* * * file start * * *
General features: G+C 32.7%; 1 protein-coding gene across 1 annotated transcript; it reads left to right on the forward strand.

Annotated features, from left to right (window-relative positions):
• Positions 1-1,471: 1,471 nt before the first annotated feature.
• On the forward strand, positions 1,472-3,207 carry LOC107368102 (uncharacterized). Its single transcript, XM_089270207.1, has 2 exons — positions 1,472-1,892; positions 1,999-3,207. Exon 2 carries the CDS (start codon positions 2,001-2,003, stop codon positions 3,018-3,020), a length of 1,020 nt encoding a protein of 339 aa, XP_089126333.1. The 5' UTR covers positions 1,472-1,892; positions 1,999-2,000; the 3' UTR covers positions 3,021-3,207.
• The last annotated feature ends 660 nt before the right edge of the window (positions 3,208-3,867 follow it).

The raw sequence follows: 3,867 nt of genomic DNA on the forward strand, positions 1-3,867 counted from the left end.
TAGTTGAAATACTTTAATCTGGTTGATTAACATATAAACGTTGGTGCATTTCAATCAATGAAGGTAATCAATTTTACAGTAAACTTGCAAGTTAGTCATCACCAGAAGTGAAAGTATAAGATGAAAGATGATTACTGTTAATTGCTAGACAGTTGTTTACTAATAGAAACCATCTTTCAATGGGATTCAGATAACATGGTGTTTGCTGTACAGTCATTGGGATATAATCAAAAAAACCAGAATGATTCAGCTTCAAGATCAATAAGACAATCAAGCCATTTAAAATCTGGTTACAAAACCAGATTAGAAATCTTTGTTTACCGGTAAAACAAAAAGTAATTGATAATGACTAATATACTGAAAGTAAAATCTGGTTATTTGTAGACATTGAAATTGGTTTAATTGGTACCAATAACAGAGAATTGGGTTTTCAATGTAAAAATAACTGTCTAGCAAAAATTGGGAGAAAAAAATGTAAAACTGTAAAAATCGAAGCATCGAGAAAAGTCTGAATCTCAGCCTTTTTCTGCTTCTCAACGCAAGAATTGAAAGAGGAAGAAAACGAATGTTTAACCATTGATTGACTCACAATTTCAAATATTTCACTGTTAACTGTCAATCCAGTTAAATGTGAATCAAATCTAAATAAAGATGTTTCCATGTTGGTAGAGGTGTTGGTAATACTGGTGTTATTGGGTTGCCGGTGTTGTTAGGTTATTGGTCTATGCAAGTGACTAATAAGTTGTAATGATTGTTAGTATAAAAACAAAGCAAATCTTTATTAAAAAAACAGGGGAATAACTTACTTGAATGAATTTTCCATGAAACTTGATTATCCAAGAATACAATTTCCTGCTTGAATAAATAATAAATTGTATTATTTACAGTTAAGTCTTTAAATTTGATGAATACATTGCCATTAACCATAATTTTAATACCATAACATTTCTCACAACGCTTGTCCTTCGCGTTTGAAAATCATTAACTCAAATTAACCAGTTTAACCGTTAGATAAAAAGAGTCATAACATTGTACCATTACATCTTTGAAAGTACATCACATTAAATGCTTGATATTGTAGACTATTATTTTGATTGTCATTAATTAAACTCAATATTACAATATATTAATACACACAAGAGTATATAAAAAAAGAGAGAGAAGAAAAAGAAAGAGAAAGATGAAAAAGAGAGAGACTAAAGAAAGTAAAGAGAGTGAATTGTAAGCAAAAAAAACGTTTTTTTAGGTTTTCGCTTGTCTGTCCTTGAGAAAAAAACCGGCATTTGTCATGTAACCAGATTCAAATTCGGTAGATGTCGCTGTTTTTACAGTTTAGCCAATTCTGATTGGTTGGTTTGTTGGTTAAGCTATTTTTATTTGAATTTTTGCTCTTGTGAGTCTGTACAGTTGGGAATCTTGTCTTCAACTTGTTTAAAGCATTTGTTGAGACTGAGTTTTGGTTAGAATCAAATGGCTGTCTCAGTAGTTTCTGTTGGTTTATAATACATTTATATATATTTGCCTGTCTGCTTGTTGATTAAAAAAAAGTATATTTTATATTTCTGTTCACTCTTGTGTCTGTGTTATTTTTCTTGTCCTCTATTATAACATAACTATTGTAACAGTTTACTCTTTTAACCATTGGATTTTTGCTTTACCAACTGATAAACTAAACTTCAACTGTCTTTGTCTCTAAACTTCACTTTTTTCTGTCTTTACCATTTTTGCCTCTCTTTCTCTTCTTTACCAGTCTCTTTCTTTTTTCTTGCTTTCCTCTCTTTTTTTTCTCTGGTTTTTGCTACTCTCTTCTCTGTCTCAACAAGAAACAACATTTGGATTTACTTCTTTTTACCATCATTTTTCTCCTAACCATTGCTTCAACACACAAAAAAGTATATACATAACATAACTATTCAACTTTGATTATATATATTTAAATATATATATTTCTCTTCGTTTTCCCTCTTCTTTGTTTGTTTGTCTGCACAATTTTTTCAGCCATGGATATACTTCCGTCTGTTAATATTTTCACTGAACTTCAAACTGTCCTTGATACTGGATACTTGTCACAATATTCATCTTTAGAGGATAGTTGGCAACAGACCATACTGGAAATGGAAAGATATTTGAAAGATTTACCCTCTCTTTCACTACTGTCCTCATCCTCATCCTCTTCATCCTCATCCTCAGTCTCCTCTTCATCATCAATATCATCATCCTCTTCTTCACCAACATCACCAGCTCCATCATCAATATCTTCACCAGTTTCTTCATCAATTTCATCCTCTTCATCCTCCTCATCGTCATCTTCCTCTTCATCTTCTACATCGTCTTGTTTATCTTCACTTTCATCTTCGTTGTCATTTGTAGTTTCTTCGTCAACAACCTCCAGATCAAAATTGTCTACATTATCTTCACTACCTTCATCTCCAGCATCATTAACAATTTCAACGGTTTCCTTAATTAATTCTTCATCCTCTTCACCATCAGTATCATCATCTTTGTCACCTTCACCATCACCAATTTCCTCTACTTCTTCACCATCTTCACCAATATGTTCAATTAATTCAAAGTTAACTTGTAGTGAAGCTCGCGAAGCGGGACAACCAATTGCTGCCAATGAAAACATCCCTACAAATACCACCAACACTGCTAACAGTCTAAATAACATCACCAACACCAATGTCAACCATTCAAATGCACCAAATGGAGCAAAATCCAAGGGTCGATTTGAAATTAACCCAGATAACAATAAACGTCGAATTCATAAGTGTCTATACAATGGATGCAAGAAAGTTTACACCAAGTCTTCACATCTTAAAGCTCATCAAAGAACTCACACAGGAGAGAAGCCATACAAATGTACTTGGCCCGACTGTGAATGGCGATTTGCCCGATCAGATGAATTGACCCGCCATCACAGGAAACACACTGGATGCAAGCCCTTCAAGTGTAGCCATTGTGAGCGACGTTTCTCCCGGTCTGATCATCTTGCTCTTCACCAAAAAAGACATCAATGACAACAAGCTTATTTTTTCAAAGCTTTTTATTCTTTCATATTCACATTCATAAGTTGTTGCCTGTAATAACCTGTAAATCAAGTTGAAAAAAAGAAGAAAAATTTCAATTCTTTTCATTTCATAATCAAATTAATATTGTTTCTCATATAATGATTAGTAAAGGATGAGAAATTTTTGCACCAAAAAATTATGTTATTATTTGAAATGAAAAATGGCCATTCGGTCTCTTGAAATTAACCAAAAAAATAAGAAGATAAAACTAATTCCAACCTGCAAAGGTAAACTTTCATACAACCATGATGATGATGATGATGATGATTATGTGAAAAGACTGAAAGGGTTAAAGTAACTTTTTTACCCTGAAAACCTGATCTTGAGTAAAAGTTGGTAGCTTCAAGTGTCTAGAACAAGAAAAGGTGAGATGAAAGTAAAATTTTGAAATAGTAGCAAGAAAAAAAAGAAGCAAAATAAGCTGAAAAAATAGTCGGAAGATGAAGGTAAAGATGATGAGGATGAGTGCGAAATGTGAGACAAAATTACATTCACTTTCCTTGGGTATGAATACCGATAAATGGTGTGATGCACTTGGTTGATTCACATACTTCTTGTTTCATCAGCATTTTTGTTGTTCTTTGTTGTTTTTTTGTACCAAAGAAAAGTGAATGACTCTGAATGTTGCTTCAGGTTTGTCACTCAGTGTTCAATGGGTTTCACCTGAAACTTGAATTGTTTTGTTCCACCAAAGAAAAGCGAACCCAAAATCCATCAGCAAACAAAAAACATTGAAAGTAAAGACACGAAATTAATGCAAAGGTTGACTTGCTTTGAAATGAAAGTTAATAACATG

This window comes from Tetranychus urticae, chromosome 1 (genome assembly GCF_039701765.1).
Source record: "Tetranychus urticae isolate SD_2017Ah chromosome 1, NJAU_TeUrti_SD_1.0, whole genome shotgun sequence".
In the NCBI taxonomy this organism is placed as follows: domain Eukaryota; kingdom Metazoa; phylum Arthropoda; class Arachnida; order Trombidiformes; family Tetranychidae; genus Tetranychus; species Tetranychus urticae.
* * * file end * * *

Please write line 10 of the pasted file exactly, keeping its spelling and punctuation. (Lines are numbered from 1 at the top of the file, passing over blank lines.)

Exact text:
In the NCBI taxonomy this organism is placed as follows: domain Eukaryota; kingdom Metazoa; phylum Arthropoda; class Arachnida; order Trombidiformes; family Tetranychidae; genus Tetranychus; species Tetranychus urticae.